Written evidence submitted by Sir Bernard Jenkin MP (VBP 01)

 

The case for limited proxy voting in the House of Commons

A discussion paper by Sir Bernard Jenkin MP: presented to the Procedure Committee

Background

1)      The House of Commons developed a system of proxy voting in Commons divisions during the Covid crisis.  It proved secure and reliable.  With the passing of the Covid crisis, it was justifiable to end all proxy voting, but the new capability creates an opportunity to implement proxy voting at any time and to any extent, to address issues and grievances that inevitably arise for some Members.  Abolition of all hybrid proceedings has restored the Commons’ effectiveness, but in-person voting in the lobbies is no longer the only way that MPs could carry out their constitutional function. So, it is time to consider what proxy voting should be available to different categories of Members, with what justification, and how it should be regulated.

Issue

2)      A system of recording votes in Commons divisions in person is fine for able bodied Members who can always prioritise their duties in the House over any other personal or family responsibilities, but this is no longer fit for purpose:

a)      It is today more likely that a Member will be confined to home/hospital by illness or vulnerability to infection, but at present unable to exercise their judgement in the division lobbies of the House; it was this grievance voiced by the late Dame Cheryl Gillan that led me to pledge a campaign in favour of ‘Cheryl’s vote’;

b)      Members combine their political careers with caring responsibilities, such as for children, which prevent them from attending the House when divisions may be held; this includes far more women members, who in our culture tend to acquire caring responsibilities, but also men who today share caring responsibilities with their partners;

c)       Caring responsibilities can also include care for an elderly relative, and again these days this burden can fall on both women and men.

 

3)      To some extent, the whips’ offices can address the need for authorised absence through pairing and slipping (particularly during a parliament where the government has a secure majority on most issues).  This leaves two matters unresolved:

a)      It is unsatisfactory that those who must be absent to meet caring responsibilities must seek permission or be seen as unsupportive of their party; whips’ primary obligation is to the government and while they try to accommodate the wishes of Members in a humane way, it is simply a fact that they cannot always deliver this;

b)      Those who are absent cannot record their vote on behalf of their constituents; this is particularly hard on those who have no option but to be absent, through illness or vulnerability to infection.

 

4)      So, we have a system which is in fact discriminatory: against those with caring responsibilities and against those who are infirmed.  This could also be deemed to be indirect discrimination against women, since it is still the case that women tend to have more caring responsibilities than men.  Men and women are equal, but their life experiences are different. It behoves the House to be mindful of this and to adapt practices and procedures which eliminate indirect discrimination.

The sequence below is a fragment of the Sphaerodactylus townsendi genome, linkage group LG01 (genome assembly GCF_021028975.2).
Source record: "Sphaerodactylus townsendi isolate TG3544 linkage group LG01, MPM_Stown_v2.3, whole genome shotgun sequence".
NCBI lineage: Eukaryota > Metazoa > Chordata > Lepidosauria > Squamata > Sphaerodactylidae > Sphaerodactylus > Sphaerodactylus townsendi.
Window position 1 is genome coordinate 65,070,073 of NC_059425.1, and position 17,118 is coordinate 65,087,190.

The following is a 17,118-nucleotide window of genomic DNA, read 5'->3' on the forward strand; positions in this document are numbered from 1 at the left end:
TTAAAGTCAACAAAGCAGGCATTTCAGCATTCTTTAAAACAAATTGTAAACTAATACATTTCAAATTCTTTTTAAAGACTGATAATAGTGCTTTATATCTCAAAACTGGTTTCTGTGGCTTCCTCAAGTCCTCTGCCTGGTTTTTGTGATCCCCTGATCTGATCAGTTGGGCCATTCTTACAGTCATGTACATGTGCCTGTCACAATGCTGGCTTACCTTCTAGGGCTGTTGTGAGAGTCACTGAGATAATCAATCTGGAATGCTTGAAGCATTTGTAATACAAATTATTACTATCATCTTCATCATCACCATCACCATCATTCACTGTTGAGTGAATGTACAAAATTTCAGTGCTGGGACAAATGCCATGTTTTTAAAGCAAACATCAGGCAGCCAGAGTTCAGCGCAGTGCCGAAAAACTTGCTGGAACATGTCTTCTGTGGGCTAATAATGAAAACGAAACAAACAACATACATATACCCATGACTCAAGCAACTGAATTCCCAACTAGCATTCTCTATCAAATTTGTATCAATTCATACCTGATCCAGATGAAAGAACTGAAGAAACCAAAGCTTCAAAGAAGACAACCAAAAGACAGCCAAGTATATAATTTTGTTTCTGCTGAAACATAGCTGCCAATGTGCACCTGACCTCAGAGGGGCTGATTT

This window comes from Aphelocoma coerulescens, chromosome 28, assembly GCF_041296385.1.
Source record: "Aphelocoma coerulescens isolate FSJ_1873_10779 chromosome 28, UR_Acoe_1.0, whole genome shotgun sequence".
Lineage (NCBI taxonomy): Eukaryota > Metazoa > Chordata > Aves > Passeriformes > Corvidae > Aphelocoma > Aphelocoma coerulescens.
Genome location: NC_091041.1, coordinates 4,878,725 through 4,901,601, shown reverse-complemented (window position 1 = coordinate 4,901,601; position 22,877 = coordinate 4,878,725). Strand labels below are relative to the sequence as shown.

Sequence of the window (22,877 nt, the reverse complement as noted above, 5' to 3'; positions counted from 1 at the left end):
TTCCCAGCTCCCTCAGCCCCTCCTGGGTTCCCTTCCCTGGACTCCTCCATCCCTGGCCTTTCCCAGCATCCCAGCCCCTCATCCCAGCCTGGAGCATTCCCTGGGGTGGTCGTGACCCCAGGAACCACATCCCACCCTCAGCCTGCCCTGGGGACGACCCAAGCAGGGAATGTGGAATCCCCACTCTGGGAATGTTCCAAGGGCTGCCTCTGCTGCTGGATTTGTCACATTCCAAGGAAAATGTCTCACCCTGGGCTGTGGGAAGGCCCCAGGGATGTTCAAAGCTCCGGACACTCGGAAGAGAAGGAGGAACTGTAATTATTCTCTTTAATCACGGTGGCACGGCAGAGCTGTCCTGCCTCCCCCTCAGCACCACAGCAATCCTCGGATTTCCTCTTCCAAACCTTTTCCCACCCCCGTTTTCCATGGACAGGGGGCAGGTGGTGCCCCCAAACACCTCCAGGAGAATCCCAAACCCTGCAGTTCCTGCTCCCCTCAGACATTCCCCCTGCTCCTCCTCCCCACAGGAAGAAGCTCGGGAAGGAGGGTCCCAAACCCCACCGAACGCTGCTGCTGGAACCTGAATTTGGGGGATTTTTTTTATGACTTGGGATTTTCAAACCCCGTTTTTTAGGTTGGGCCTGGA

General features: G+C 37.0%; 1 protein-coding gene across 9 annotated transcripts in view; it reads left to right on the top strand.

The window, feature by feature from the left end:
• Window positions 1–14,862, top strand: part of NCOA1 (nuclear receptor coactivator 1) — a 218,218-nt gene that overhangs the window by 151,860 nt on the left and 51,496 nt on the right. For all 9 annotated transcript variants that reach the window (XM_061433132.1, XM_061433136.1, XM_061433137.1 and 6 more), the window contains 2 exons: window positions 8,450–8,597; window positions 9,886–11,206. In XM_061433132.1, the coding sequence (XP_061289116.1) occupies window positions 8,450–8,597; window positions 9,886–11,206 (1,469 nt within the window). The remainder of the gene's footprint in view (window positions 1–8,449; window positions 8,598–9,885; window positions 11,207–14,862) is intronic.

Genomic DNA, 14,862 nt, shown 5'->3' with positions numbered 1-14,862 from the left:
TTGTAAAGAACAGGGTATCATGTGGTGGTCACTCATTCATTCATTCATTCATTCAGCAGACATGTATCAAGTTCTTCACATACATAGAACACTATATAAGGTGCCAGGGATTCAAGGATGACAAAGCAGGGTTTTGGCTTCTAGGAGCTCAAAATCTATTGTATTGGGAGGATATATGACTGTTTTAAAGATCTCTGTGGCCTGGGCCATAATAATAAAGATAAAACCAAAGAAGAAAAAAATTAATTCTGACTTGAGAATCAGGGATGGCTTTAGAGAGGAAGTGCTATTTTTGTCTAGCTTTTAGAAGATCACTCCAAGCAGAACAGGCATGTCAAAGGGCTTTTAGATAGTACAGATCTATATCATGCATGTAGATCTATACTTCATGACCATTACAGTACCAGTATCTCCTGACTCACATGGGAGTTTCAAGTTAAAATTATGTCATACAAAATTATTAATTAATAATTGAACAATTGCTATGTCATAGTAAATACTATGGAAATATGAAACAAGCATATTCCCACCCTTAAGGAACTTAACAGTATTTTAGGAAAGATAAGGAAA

Proposal

5)      a)              A Member who has to be absent from a division/ divisions for reason of

i)        illness or vulnerability;

ii)       caring responsibilities;

should make an application to the Speaker for a proxy vote/votes by way of an e-form, which also nominates the Member who will hold the proxy vote

The Speaker, or the Chairman of Ways and Means shall determine the legitimacy of the request, on the advice of the Clerk of the House, or someone nominated by them.

b)      The form should not specify the reason in writing, but this should be the subject of a conversation, in person/telephone, to establish the reason for the request and its legitimacy.  This is necessary to avoid unwarranted exposure of personal circumstances of the Member.

c)       If the application is approved, the Member and the Member nominated on the form are informed of the decision.

 

6)      The process above should be written into standing orders.

Argument

7)      This process should not be extended to Members who need to be absent for other reasons:

 

a)      The arrangements for the absence of Ministers undertaking duties on behalf of the government are already perfectly satisfactory, and it is understood that ministers must be absent from divisions frequently;

b)      Members already have to balance their obligations to be in their constituency with their duties in the House: it is axiomatic that Members are elected to prioritise their work in the House of Commons;

c)       Arrangements for Members travelling in the service of Select Committees or representing the House or the nation on international bodies is also perfectly satisfactory, and there is no need for change.

 

25th October 2021